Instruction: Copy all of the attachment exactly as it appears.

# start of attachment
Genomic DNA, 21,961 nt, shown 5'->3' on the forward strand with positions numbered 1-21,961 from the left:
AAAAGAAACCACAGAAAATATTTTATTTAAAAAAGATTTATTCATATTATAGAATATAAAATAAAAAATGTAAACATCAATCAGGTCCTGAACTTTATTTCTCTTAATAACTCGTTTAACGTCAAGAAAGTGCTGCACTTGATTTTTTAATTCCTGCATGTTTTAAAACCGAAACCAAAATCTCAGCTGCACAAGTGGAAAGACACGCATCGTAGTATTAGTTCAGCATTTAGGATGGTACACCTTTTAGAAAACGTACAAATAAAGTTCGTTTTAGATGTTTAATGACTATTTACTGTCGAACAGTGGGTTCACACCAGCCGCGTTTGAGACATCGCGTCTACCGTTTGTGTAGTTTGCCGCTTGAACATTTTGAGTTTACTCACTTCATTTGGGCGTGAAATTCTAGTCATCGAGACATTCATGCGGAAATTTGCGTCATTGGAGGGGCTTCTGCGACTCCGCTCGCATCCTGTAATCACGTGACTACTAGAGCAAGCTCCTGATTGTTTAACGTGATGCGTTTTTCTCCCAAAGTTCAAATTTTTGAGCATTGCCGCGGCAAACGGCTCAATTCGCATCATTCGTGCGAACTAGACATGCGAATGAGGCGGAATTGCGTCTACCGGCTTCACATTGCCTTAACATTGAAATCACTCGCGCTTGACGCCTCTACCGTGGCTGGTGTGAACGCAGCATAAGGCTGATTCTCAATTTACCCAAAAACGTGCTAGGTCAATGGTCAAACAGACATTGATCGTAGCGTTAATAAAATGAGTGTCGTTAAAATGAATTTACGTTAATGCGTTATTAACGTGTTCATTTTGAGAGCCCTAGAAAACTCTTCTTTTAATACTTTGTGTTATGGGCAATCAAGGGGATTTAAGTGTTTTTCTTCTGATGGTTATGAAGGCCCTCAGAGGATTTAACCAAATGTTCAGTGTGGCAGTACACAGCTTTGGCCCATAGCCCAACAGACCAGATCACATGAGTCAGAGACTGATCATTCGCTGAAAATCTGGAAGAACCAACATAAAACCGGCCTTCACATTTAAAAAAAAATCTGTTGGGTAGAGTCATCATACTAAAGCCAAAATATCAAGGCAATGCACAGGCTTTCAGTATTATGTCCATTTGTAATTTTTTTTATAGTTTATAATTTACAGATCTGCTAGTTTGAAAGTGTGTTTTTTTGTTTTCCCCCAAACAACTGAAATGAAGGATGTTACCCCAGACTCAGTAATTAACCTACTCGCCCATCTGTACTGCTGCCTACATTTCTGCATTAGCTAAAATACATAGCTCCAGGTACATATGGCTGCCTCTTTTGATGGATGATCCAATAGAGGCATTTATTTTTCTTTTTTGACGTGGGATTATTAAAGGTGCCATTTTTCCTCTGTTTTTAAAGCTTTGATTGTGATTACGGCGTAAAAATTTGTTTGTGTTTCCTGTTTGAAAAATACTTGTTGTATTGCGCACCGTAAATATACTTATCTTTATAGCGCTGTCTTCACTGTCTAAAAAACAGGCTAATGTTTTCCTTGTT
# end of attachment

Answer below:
Genomic DNA, 21,961 nt, shown 5'->3' on the forward strand with positions numbered 1-21,961 from the left:
AAAAGAAACCACAGAAAATATTTTATTTAAAAAAGATTTATTCATATTATAGAATATAAAATAAAAAATGTAAACATCAATCAGGTCCTGAACTTTATTTCTCTTAATAACTCGTTTAACGTCAAGAAAGTGCTGCACTTGATTTTTTAATTCCTGCATGTTTTAAAACCGAAACCAAAATCTCAGCTGCACAAGTGGAAAGACACGCATCGTAGTATTAGTTCAGCATTTAGGATGGTACACCTTTTAGAAAACGTACAAATAAAGTTCGTTTTAGATGTTTAATGACTATTTACTGTCGAACAGTGGGTTCACACCAGCCGCGTTTGAGACATCGCGTCTACCGTTTGTGTAGTTTGCCGCTTGAACATTTTGAGTTTACTCACTTCATTTGGGCGTGAAATTCTAGTCATCGAGACATTCATGCGGAAATTTGCGTCATTGGAGGGGCTTCTGCGACTCCGCTCGCATCCTGTAATCACGTGACTACTAGAGCAAGCTCCTGATTGTTTAACGTGATGCGTTTTTCTCCCAAAGTTCAAATTTTTGAGCATTGCCGCGGCAAACGGCTCAATTCGCATCATTCGTGCGAACTAGACATGCGAATGAGGCGGAATTGCGTCTACCGGCTTCACATTGCCTTAACATTGAAATCACTCGCGCTTGACGCCTCTACCGTGGCTGGTGTGAACGCAGCATAAGGCTGATTCTCAATTTACCCAAAAACGTGCTAGGTCAATGGTCAAACAGACATTGATCGTAGCGTTAATAAAATGAGTGTCGTTAAAATGAATTTACGTTAATGCGTTATTAACGTGTTCATTTTGAGAGCCCTAGAAAACTCTTCTTTTAATACTTTGTGTTATGGGCAATCAAGGGGATTTAAGTGTTTTTCTTCTGATGGTTATGAAGGCCCTCAGAGGATTTAACCAAATGTTCAGTGTGGCAGTACACAGCTTTGGCCCATAGCCCAACAGACCAGATCACATGAGTCAGAGACTGATCATTCGCTGAAAATCTGGAAGAACCAACATAAAACCGGCCTTCACATTTAAAAAAAAATCTGTTGGGTAGAGTCATCATACTAAAGCCAAAATATCAAGGCAATGCACAGGCTTTCAGTATTATGTCCATTTGTAATTTTTTTTATAGTTTATAATTTACAGATCTGCTAGTTTGAAAGTGTGTTTTTTTGTTTTCCCCCAAACAACTGAAATGAAGGATGTTACCCCAGACTCAGTAATTAACCTACTCGCCCATCTGTACTGCTGCCTACATTTCTGCATTAGCTAAAATACATAGCTCCAGGTACATATGGCTGCCTCTTTTGATGGATGATCCAATAGAGGCATTTATTTTTCTTTTTTGACGTGGGATTATTAAAGGTGCCATTTTTCCTCTGTTTTTAAAGCTTTGATTGTGATTACGGCGTAAAAATTTGTTTGTGTTTCCTGTTTGAAAAATACTTGTTGTATTGCGCACCGTAAATATACTTATCTTTATAGCGCTGTCTTCACTGTCTAAAAAACAGGCTAATGTTTTCCTTGTT